Zero touch provisioning gives administrators the ability to deploy device configurations to remote hardware over a network connection. Earlier generations of OOB data center solutions often included ZTP for devices within a specific vendor’s ecosystem, but Gen 3 tools are vendor-agnostic. That means administrators can remotely deploy an entire data center of mixed-vendor solutions without risking security breaches and the potential for opening a backdoor through pre-staging or on-site configuration. Plus, Gen 3 OOB provides a dedicated network to use in the provisioning process, so if there’s an issue with the configuration that takes the new device offline, administrators can still remotely recover.
IaC decouples a device’s configuration from the underlying hardware, turning it into software code that’s executed according to programmatic playbooks. Gen 3 OOB data center orchestration solutions support automation through IaC, either by integrating with third-party IaC platforms or by directly hosting playbooks. This allows administrators to apply DevOps best practices to infrastructure configurations, for example running automated tests to verify the quality and security of the code before deployment. IaC also reduces the time and complexity involved in configuring new devices, because scripts are easily reusable and can be deployed as many times as needed.
Through automation technologies like ZTP and IaC, Gen 3 OOB data center orchestration platforms allow digital service providers to scale their infrastructure quickly and efficiently. Automation also reduces the risk of human error, which reduces the chances that rapid scaling will cause service interruptions.
3. Network complexity
Large digital service providers have complex and distributed network architectures. They may have dozens or even hundreds of remote sites connected to the WAN, each of which may have different vendor hardware, bandwidth requirements, and security risks. Plus, there are many thousands of users accessing those resources from all over the world. In this kind of environment, manual network management is too time-consuming and prone to error.
Once again, automation is key to overcoming this challenge. Network automation is enabled in much the same way as infrastructure automation—by implementing software abstraction to decouple the management plane from the underlying hardware. This is known as software-defined networking (SDN) or, in the case of WAN architectures, software-defined wide area networking (SD-WAN). Digital service providers use SD-WAN to virtualize their distributed networks, employing software network controllers and APIs to route and load-balance traffic.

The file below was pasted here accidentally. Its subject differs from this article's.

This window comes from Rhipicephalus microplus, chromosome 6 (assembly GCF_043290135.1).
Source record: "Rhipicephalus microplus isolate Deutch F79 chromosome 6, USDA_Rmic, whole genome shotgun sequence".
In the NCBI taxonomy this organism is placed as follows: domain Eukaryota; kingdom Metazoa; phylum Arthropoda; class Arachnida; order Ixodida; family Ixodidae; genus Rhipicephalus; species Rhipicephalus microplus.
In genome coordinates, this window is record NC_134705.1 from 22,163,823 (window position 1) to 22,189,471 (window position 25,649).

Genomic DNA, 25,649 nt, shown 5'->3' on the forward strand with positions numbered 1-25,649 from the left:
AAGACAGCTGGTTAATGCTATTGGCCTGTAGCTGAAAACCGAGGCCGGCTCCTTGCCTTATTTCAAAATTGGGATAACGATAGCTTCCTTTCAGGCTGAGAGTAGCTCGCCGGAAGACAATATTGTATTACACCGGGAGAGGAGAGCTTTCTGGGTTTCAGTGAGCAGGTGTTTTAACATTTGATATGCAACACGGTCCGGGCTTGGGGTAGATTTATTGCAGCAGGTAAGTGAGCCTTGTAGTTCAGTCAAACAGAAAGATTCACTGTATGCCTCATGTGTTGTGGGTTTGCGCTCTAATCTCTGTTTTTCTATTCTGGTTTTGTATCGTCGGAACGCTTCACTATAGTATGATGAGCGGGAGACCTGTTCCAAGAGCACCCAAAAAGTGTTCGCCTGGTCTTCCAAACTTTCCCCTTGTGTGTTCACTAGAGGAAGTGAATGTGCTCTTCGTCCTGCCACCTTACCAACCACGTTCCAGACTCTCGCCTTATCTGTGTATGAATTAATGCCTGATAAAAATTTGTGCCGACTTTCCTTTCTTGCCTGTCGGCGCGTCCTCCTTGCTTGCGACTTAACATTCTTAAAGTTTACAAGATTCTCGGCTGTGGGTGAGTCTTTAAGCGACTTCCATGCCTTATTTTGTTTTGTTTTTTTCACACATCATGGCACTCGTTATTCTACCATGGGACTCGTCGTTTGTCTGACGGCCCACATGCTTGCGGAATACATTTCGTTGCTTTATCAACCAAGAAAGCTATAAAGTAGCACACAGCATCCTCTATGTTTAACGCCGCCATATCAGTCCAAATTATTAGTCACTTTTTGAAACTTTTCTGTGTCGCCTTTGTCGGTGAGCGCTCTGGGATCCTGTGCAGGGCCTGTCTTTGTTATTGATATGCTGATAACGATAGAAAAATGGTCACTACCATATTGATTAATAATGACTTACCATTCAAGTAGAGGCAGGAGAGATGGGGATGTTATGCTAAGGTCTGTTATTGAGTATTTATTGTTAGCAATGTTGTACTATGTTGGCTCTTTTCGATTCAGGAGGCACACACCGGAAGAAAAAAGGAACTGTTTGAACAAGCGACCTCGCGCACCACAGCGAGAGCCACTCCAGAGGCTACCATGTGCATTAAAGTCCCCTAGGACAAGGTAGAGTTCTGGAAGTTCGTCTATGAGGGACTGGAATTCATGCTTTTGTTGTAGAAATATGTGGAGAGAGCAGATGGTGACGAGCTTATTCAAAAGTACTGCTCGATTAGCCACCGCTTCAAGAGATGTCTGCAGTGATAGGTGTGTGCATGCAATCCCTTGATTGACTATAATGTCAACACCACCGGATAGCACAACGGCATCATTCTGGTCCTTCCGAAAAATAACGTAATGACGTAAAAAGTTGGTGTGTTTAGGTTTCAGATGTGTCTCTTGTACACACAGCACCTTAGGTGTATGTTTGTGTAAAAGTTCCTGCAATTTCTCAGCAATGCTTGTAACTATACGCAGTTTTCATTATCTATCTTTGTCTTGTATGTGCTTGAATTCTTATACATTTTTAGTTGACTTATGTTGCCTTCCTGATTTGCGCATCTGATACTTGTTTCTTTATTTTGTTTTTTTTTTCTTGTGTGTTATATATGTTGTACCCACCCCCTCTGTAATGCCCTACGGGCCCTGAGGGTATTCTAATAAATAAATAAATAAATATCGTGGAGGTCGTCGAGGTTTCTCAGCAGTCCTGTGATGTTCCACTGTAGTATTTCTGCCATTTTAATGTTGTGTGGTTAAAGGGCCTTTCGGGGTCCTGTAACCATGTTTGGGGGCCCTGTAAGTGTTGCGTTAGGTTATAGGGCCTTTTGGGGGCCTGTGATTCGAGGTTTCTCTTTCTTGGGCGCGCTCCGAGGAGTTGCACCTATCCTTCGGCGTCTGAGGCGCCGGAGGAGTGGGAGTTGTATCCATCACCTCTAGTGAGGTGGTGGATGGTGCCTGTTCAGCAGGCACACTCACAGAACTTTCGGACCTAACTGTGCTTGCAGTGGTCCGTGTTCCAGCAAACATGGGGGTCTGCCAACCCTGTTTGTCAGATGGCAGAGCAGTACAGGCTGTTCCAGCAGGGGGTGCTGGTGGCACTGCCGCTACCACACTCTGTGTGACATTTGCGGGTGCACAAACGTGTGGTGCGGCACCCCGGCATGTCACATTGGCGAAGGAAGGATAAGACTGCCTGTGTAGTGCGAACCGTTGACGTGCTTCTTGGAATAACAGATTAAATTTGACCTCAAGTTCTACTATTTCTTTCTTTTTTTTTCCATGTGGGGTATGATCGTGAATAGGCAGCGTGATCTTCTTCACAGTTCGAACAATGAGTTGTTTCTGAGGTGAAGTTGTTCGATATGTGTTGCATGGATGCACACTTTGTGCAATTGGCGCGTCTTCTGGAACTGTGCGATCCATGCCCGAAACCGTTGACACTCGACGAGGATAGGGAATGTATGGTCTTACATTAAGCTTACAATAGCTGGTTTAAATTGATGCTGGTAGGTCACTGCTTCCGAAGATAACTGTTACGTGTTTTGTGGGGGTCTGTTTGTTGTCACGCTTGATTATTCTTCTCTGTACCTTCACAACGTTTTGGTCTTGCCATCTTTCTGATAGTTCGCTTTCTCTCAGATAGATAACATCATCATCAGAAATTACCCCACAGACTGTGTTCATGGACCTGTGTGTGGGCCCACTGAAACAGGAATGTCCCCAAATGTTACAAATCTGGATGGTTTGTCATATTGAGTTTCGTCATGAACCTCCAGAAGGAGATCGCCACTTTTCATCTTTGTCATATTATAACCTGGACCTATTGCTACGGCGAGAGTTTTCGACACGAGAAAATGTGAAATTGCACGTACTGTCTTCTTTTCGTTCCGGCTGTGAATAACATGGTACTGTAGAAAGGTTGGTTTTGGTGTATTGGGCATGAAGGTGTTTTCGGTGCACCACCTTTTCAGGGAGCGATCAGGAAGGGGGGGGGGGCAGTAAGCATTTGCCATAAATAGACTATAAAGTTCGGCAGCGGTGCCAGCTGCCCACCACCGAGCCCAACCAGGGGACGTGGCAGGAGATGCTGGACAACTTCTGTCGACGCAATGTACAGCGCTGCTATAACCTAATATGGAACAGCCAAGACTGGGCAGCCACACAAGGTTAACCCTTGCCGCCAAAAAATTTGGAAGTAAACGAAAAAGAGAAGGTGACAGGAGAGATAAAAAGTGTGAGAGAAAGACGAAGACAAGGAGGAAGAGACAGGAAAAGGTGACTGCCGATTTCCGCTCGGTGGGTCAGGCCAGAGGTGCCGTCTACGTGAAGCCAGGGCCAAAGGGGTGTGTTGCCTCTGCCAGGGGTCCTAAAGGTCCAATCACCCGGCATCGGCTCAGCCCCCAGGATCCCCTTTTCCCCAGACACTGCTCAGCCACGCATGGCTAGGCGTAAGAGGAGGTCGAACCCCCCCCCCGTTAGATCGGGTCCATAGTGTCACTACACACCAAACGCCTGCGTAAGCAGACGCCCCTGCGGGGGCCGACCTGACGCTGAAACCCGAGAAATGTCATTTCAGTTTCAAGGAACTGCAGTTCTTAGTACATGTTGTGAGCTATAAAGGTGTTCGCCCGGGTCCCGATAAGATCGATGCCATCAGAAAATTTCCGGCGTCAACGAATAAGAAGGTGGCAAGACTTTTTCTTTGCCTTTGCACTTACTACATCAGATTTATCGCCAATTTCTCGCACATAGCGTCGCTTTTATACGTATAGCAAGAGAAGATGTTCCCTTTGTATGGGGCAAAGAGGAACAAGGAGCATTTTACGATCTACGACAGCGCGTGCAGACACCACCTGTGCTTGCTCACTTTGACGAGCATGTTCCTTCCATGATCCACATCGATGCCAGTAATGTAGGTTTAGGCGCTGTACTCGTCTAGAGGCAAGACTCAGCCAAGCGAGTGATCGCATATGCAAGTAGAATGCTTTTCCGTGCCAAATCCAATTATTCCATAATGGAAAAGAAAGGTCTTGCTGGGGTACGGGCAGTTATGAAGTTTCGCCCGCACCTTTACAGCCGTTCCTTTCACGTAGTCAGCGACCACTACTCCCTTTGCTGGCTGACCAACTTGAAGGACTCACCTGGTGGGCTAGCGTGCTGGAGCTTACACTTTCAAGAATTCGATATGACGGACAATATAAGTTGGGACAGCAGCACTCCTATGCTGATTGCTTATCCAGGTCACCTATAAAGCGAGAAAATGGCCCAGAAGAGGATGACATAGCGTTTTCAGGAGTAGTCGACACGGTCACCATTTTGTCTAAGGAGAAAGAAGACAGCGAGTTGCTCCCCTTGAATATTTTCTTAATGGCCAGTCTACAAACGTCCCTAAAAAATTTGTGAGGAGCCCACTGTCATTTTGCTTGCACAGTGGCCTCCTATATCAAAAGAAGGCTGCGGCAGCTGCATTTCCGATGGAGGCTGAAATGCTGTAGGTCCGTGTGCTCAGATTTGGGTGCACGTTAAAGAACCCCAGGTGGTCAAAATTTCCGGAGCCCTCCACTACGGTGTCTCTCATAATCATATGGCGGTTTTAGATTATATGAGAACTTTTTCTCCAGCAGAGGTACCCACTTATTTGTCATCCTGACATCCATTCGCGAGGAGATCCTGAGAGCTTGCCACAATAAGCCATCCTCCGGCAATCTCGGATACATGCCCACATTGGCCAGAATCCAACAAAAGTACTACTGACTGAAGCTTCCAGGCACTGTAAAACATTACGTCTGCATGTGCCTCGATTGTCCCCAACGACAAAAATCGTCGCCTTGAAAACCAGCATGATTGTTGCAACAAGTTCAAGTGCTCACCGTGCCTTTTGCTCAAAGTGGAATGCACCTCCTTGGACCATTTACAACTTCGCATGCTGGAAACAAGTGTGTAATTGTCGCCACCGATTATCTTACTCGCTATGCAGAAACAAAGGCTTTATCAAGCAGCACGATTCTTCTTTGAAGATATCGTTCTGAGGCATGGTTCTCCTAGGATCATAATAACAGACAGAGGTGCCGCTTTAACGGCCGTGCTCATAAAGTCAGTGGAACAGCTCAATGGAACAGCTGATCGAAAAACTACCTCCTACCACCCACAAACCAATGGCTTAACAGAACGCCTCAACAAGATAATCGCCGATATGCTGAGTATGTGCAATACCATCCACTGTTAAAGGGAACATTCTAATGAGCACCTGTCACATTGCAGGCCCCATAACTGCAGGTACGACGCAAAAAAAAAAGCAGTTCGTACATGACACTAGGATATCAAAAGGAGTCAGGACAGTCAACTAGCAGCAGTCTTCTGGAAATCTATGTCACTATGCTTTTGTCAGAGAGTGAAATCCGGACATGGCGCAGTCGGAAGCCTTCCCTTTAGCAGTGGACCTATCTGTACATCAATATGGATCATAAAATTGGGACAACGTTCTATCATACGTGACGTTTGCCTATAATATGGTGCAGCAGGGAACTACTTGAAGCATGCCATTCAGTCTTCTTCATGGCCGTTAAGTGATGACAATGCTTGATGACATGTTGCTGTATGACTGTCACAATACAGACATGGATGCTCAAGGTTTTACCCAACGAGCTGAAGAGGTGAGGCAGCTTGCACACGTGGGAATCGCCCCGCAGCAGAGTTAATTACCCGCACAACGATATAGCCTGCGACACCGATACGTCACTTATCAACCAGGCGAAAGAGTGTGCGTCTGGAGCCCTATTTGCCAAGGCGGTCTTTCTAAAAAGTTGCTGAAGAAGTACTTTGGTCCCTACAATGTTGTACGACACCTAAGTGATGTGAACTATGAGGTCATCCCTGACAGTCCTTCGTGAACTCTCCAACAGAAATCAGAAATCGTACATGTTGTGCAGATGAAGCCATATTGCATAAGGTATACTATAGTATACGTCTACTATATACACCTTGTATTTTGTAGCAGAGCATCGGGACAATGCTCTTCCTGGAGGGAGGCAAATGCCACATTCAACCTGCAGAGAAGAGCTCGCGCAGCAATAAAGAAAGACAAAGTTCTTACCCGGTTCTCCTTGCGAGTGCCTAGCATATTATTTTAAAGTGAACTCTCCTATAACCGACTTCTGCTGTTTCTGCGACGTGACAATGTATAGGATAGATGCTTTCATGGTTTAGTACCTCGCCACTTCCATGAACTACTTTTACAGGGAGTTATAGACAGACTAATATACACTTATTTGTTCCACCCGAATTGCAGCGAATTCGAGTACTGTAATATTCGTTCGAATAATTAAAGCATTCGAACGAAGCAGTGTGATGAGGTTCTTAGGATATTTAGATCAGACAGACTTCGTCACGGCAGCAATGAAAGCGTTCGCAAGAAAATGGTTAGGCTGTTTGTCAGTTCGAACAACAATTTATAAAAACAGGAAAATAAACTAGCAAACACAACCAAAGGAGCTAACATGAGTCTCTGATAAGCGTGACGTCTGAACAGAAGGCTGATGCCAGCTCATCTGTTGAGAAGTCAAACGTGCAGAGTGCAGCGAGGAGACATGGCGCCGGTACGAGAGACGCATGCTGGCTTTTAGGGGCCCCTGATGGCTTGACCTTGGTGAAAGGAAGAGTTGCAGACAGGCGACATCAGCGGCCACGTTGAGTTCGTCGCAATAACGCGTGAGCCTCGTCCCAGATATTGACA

The right data center orchestration solution centralizes management of the entire SD-WAN architecture, giving administrators a single pane of glass from which to monitor and control the virtual network. Gen 3 OOB platforms are vendor-neutral, which means they can dig their hooks into all of the various hardware and software solutions that make up an SD-WAN infrastructure. They enable end-to-end automation of network management workflows and provide orchestration capabilities to automate the deployment and execution of those automated workflows. This makes it possible for digital service providers to manage their highly complex network architectures efficiently while maintaining optimal performance.
Gen 3 OOB data center orchestration with Nodegrid
The need for constant availability, easy scalability, and efficient network management is what brings many major digital service providers to ZPE Systems. The Nodegrid data center orchestration platform is the first Gen 3 out-of-band solution that enables end-to-end automation and complete vendor freedom.
The Nodegrid Serial Console Plus (NSCP) is a high-density serial console for large-scale and hyperscale data centers and includes features such as 5G/4G LTE cellular OOB and network failover to ensure 24/7 remote access. Built on the open, Linux-based Nodegrid OS, the NSCP supports integrations with your choice of third-party solutions, or you can directly host your automation, security, and SD-WAN applications on the device itself. Plus, the ZPE Cloud management software provides a centralized, web-based orchestration platform from which to deploy, monitor, and control your entire network architecture.